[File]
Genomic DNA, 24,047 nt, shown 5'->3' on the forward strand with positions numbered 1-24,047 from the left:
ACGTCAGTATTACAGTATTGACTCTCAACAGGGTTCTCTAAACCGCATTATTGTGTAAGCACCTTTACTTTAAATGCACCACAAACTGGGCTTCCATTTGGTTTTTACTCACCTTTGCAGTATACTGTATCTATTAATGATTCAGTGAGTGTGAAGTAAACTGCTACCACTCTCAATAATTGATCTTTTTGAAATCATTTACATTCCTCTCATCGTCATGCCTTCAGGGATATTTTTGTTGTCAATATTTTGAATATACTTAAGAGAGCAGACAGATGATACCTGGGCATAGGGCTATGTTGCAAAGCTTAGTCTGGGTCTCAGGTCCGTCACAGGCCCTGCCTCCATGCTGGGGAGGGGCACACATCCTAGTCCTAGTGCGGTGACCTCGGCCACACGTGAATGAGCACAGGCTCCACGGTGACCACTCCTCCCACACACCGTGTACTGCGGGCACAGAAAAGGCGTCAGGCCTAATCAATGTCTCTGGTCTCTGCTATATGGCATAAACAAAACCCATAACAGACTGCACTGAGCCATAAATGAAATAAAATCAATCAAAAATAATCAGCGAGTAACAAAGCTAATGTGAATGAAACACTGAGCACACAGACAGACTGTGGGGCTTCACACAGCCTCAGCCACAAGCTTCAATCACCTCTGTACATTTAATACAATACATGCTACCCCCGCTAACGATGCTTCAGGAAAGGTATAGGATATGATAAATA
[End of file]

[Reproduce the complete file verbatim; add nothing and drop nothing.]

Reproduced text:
Genomic DNA, 24,047 nt, shown 5'->3' on the forward strand with positions numbered 1-24,047 from the left:
ACGTCAGTATTACAGTATTGACTCTCAACAGGGTTCTCTAAACCGCATTATTGTGTAAGCACCTTTACTTTAAATGCACCACAAACTGGGCTTCCATTTGGTTTTTACTCACCTTTGCAGTATACTGTATCTATTAATGATTCAGTGAGTGTGAAGTAAACTGCTACCACTCTCAATAATTGATCTTTTTGAAATCATTTACATTCCTCTCATCGTCATGCCTTCAGGGATATTTTTGTTGTCAATATTTTGAATATACTTAAGAGAGCAGACAGATGATACCTGGGCATAGGGCTATGTTGCAAAGCTTAGTCTGGGTCTCAGGTCCGTCACAGGCCCTGCCTCCATGCTGGGGAGGGGCACACATCCTAGTCCTAGTGCGGTGACCTCGGCCACACGTGAATGAGCACAGGCTCCACGGTGACCACTCCTCCCACACACCGTGTACTGCGGGCACAGAAAAGGCGTCAGGCCTAATCAATGTCTCTGGTCTCTGCTATATGGCATAAACAAAACCCATAACAGACTGCACTGAGCCATAAATGAAATAAAATCAATCAAAAATAATCAGCGAGTAACAAAGCTAATGTGAATGAAACACTGAGCACACAGACAGACTGTGGGGCTTCACACAGCCTCAGCCACAAGCTTCAATCACCTCTGTACATTTAATACAATACATGCTACCCCCGCTAACGATGCTTCAGGAAAGGTATAGGATATGATAAATA